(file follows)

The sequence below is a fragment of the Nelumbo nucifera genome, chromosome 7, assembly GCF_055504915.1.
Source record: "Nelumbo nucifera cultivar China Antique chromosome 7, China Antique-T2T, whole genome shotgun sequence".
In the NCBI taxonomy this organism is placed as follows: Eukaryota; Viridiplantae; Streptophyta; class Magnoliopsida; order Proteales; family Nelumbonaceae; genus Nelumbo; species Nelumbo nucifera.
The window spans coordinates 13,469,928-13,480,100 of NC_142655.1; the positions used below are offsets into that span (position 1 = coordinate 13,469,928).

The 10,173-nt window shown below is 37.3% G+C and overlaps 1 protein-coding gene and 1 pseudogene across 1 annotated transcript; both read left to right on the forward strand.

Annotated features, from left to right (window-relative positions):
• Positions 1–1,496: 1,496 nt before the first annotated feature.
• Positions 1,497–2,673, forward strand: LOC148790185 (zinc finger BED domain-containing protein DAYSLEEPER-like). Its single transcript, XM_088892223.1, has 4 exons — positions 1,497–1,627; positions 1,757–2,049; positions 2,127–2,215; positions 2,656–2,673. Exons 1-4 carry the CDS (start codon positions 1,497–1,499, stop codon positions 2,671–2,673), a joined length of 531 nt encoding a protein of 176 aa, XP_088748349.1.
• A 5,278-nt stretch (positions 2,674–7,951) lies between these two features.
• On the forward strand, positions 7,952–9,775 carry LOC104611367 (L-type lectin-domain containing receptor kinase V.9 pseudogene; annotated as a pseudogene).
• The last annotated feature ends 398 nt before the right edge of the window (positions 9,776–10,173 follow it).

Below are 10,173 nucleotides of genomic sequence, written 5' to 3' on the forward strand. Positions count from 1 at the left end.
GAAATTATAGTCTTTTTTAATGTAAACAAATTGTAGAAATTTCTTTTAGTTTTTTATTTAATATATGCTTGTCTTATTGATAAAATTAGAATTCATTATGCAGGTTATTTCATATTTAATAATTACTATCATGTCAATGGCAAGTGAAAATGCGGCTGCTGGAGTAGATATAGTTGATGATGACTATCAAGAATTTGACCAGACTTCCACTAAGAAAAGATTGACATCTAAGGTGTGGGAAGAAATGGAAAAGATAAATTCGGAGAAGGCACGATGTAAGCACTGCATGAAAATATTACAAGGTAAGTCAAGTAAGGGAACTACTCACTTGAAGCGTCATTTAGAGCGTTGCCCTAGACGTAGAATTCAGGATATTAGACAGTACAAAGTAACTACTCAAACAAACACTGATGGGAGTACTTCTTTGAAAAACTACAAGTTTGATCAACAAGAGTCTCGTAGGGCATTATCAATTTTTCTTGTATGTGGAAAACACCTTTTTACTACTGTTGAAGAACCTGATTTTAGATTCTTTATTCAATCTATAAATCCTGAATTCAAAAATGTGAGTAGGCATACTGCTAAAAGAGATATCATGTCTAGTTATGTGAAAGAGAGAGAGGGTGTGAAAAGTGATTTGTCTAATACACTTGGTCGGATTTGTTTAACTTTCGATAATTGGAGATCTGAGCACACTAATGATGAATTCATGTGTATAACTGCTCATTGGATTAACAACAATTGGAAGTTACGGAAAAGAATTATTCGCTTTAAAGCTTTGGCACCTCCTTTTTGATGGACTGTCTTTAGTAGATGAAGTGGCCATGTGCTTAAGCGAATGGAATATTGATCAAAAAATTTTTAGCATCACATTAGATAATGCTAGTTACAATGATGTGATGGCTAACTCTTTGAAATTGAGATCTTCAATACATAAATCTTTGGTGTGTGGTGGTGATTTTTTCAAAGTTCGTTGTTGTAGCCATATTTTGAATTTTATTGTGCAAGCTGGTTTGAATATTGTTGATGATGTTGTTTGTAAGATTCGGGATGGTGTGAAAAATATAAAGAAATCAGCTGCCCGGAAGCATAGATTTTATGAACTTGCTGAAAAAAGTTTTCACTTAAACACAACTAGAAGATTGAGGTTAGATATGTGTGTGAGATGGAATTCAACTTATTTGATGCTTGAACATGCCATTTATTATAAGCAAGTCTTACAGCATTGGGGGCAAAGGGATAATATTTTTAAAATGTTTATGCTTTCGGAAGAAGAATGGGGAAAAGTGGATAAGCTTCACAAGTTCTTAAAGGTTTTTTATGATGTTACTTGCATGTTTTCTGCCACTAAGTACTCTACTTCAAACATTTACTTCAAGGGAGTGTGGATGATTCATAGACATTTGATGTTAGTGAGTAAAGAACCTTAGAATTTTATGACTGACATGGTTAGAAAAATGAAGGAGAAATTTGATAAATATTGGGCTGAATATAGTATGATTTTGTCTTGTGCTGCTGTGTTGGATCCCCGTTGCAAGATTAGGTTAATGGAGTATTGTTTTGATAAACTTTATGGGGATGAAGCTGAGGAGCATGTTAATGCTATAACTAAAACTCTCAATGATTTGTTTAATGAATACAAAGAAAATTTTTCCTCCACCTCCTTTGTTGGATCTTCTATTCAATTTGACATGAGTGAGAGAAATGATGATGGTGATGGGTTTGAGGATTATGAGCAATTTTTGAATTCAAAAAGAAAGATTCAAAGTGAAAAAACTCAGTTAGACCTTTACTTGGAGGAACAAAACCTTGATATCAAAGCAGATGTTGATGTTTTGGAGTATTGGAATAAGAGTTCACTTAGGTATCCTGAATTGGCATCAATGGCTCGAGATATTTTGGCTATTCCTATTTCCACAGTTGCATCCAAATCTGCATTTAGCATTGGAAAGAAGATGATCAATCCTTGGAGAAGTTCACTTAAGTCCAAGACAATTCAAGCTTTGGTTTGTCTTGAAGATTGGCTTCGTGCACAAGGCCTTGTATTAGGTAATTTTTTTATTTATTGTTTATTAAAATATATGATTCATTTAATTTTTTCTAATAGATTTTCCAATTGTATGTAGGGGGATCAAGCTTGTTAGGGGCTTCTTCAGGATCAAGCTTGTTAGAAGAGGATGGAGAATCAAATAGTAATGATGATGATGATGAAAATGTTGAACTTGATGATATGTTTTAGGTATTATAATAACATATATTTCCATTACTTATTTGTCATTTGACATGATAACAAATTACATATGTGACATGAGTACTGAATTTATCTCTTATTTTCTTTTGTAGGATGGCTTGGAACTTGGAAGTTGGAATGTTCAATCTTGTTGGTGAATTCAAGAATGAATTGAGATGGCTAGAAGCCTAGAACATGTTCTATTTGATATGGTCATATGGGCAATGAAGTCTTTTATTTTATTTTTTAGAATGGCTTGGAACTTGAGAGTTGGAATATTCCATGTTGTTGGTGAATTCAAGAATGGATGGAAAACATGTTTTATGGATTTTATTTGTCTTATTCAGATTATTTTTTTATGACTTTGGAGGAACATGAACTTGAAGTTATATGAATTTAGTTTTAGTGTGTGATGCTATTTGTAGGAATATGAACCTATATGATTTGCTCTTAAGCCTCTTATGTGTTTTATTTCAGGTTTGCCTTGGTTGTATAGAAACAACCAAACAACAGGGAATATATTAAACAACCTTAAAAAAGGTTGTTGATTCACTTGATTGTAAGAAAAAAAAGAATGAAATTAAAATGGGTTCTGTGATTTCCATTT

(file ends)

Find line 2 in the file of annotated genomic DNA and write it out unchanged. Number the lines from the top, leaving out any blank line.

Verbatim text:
Source record: "Nelumbo nucifera cultivar China Antique chromosome 7, China Antique-T2T, whole genome shotgun sequence".